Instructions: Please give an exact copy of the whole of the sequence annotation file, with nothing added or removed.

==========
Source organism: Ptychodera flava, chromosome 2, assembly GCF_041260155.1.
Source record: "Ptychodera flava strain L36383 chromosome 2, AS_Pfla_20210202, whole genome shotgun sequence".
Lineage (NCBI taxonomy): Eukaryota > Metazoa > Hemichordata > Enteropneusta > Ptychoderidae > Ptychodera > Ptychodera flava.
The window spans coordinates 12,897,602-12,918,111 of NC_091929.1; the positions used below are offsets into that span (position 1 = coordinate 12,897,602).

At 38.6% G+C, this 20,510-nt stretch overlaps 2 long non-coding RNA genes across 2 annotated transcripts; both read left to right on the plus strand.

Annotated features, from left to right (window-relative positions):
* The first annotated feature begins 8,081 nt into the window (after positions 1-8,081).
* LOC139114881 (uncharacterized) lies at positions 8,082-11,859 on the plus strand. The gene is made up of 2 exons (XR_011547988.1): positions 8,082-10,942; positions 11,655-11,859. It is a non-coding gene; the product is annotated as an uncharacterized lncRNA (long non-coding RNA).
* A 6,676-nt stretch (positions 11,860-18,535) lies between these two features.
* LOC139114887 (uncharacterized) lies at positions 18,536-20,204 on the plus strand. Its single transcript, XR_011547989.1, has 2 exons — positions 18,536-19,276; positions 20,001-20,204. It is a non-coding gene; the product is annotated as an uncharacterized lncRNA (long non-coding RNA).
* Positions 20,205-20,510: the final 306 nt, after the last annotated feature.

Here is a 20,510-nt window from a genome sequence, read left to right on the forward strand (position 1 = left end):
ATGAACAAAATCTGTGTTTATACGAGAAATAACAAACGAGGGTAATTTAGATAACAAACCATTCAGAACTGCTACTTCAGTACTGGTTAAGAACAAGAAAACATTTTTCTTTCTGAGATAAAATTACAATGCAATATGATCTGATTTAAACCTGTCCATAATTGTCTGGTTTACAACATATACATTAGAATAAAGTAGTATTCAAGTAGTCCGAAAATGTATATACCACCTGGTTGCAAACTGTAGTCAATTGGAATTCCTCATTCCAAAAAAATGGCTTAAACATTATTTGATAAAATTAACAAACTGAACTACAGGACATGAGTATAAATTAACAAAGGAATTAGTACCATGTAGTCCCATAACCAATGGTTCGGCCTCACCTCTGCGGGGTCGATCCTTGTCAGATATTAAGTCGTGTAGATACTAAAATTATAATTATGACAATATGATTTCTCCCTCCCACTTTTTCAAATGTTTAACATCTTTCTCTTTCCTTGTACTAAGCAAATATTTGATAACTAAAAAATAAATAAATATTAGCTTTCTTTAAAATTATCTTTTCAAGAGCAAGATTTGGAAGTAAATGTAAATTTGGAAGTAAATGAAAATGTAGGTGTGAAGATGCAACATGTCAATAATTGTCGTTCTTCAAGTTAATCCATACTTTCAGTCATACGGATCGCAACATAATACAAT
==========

Source organism: Ptychodera flava, chromosome 2, assembly GCF_041260155.1.
Source record: "Ptychodera flava strain L36383 chromosome 2, AS_Pfla_20210202, whole genome shotgun sequence".
Lineage (NCBI taxonomy): Eukaryota > Metazoa > Hemichordata > Enteropneusta > Ptychoderidae > Ptychodera > Ptychodera flava.
The window spans coordinates 12,897,602-12,918,111 of NC_091929.1; the positions used below are offsets into that span (position 1 = coordinate 12,897,602).

At 38.6% G+C, this 20,510-nt stretch overlaps 2 long non-coding RNA genes across 2 annotated transcripts; both read left to right on the plus strand.

Annotated features, from left to right (window-relative positions):
* The first annotated feature begins 8,081 nt into the window (after positions 1-8,081).
* LOC139114881 (uncharacterized) lies at positions 8,082-11,859 on the plus strand. The gene is made up of 2 exons (XR_011547988.1): positions 8,082-10,942; positions 11,655-11,859. It is a non-coding gene; the product is annotated as an uncharacterized lncRNA (long non-coding RNA).
* A 6,676-nt stretch (positions 11,860-18,535) lies between these two features.
* LOC139114887 (uncharacterized) lies at positions 18,536-20,204 on the plus strand. Its single transcript, XR_011547989.1, has 2 exons — positions 18,536-19,276; positions 20,001-20,204. It is a non-coding gene; the product is annotated as an uncharacterized lncRNA (long non-coding RNA).
* Positions 20,205-20,510: the final 306 nt, after the last annotated feature.

Here is a 20,510-nt window from a genome sequence, read left to right on the forward strand (position 1 = left end):
ATGAACAAAATCTGTGTTTATACGAGAAATAACAAACGAGGGTAATTTAGATAACAAACCATTCAGAACTGCTACTTCAGTACTGGTTAAGAACAAGAAAACATTTTTCTTTCTGAGATAAAATTACAATGCAATATGATCTGATTTAAACCTGTCCATAATTGTCTGGTTTACAACATATACATTAGAATAAAGTAGTATTCAAGTAGTCCGAAAATGTATATACCACCTGGTTGCAAACTGTAGTCAATTGGAATTCCTCATTCCAAAAAAATGGCTTAAACATTATTTGATAAAATTAACAAACTGAACTACAGGACATGAGTATAAATTAACAAAGGAATTAGTACCATGTAGTCCCATAACCAATGGTTCGGCCTCACCTCTGCGGGGTCGATCCTTGTCAGATATTAAGTCGTGTAGATACTAAAATTATAATTATGACAATATGATTTCTCCCTCCCACTTTTTCAAATGTTTAACATCTTTCTCTTTCCTTGTACTAAGCAAATATTTGATAACTAAAAAATAAATAAATATTAGCTTTCTTTAAAATTATCTTTTCAAGAGCAAGATTTGGAAGTAAATGTAAATTTGGAAGTAAATGAAAATGTAGGTGTGAAGATGCAACATGTCAATAATTGTCGTTCTTCAAGTTAATCCATACTTTCAGTCATACGGATCGCAACATAATACAAT